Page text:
What are they doing now: "We are going to continue to work with abortion providers in Texas because people are still be able to get abortions before six weeks," Denise Rodriguez, communications manager for Texas Equal Access Fund, tells InStyle. "There's a very limited option for care, but it's still there, so we're going to help people connect. But if they're past the limit we will be there to help them go out of state so they can get the care they need." Rodriguez says this is nothing new for the fund: They had to find ways to pay for people's out-of-state abortions during the ongoing Covid-19 pandemic, so that experience, along with the 15 years of experience the fund has in helping people pay for their abortions, has helped them put together a plan to make sure Texans can access the care they need.
How you can help: "The biggest thing we need now is money. That is what we are asking for: for folks to donate if they can," Rodriguez explains. "And if they can't we're asking them to share our link everywhere on social media or organize a fundraiser for us and we are happy to help them plan it." She says outside of donating, sharing their social media channels and uplifting their own social posts is a big help and can make sure the fund gets more visibility.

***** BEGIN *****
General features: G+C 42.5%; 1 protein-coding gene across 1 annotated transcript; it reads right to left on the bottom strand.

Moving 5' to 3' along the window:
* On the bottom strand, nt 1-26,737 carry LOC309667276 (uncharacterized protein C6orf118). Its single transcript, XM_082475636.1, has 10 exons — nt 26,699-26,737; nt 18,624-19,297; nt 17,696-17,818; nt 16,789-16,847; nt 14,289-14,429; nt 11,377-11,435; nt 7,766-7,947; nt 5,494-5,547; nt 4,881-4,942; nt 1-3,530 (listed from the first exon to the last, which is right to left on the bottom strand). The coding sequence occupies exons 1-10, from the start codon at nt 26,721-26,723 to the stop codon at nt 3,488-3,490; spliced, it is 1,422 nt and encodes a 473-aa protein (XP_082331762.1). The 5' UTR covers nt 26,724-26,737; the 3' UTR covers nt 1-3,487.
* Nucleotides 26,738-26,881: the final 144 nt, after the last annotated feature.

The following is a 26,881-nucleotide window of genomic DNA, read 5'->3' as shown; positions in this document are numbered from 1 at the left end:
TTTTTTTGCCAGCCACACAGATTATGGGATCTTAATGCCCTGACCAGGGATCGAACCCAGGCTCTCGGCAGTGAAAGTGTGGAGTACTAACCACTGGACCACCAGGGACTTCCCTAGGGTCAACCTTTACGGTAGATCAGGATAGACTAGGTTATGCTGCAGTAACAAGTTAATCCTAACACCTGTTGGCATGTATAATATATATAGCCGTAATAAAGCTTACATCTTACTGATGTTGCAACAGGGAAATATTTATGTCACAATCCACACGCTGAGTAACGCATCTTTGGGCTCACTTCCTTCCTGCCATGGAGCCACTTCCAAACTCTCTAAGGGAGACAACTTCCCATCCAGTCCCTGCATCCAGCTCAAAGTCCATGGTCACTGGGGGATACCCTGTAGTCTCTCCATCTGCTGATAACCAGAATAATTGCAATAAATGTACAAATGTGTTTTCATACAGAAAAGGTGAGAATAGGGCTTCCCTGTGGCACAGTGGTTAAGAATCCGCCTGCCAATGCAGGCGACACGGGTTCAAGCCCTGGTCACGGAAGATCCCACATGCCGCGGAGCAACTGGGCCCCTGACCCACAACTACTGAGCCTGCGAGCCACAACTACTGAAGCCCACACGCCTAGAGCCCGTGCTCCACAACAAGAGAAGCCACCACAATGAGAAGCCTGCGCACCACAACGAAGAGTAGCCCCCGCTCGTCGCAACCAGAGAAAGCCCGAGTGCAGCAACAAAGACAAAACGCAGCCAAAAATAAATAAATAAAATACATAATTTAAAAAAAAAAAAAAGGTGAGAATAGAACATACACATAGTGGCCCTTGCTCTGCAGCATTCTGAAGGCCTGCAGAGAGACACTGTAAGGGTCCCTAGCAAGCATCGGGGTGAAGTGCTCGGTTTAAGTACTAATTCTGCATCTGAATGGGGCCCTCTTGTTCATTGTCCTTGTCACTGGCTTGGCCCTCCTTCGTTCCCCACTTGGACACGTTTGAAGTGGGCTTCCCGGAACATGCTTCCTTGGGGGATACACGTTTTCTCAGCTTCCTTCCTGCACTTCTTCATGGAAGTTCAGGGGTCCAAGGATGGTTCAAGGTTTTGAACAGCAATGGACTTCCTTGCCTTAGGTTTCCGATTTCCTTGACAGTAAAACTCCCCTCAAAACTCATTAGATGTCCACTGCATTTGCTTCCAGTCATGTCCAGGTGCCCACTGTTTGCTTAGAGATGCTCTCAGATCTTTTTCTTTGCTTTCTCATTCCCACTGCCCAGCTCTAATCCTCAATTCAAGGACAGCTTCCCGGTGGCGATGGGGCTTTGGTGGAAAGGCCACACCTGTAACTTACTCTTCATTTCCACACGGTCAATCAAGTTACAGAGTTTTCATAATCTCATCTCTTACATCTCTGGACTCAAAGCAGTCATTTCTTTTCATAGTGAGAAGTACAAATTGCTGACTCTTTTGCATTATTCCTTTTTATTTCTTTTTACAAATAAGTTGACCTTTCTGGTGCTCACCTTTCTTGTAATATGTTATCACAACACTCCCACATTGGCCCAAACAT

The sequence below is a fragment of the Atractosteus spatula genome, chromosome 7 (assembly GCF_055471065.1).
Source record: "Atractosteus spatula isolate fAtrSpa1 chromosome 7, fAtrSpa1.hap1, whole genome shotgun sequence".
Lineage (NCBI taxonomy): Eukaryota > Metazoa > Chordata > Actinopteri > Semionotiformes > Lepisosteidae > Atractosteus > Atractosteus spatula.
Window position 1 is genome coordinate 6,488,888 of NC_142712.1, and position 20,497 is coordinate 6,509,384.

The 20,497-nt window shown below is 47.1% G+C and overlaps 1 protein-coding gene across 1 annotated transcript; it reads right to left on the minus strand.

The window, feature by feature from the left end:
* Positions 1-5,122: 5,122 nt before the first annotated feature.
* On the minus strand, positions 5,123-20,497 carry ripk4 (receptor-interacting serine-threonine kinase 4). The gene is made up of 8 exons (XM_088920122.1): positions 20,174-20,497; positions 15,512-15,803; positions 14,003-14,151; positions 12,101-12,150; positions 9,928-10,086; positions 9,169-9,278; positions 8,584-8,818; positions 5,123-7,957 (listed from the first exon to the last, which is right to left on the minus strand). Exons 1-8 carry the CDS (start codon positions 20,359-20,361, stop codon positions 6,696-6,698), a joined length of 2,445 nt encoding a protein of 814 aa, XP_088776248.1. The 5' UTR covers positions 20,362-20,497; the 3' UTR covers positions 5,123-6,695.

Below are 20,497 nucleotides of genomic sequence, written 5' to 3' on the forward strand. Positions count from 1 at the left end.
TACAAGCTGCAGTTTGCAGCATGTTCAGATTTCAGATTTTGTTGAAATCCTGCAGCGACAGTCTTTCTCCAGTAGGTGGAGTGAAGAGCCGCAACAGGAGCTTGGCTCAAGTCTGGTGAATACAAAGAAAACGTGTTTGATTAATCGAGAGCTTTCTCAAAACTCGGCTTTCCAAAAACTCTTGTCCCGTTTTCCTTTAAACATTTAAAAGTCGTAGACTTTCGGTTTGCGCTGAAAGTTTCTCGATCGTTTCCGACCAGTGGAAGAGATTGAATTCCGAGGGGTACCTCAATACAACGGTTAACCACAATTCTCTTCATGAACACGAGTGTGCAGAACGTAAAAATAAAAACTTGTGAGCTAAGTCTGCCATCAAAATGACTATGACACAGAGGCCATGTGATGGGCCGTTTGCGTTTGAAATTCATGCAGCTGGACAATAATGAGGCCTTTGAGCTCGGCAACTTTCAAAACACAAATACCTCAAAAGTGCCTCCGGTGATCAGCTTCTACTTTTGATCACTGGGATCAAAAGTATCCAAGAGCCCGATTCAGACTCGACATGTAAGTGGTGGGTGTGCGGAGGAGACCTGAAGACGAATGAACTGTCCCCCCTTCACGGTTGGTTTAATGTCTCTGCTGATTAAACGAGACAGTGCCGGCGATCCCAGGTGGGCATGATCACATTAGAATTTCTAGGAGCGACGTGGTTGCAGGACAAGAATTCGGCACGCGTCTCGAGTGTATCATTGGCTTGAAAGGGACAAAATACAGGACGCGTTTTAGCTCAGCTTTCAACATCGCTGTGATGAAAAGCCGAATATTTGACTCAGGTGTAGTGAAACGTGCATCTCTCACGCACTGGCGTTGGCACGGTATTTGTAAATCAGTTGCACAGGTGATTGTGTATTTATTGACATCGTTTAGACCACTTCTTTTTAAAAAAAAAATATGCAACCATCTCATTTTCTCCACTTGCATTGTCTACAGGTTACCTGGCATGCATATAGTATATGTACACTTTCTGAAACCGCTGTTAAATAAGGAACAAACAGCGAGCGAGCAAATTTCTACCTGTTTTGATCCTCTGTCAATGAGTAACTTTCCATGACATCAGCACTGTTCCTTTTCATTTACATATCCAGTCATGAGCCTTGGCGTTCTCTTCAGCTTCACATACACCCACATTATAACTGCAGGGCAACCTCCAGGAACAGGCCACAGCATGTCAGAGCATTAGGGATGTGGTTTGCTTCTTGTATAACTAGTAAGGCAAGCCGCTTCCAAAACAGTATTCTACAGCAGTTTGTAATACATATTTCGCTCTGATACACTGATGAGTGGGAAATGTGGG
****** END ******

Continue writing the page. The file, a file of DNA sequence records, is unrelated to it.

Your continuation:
Who are they?: Abortion Finder is operated by Bedsider, a project of Power to Decide, which was established in 1996 in direct response to President Clinton's 1995 State of the Union call to reduce teen pregnancy rates. Launched in 2020, the site, available in both English and Spanish, provides up-to-date information about the availability of abortion care across the country and features over 750 clinics that provide abortions.
What they're doing now: "As the clock ticked down on abortion access in Texas, we definitely saw an uptick in traffic to the site," Dr. Raegan McDonald-Mosley, CEO of Power to Decide, tells InStyle. "We received 33% more organic traffic, people coming to us from search engines, in the week leading up to SB8 going into effect than we did the week before that." McDonald-Mosley says that they're dedicated to continuing to provide information about Texas providers offering care, provide information for out-of-state providers who offer care after 6 weeks to Texans, and will provide a list of funds and Practical Support Organizations to support people seeking abortion in Texas or later outside of Texas.
How you can help: "For people who want to support, follow us on social media and share our resources. Abortion Finder has an Instagram, Twitter, and Facebook page," McDonald-Mosley explains. "You can also send a message to your members of Congress to urge them to support the Women's Health Protection Act (WHPA), which would block laws, like the new Texas abortion law, that make abortion harder to get. We also encourage people to donate to health centers and abortion funds in Texas.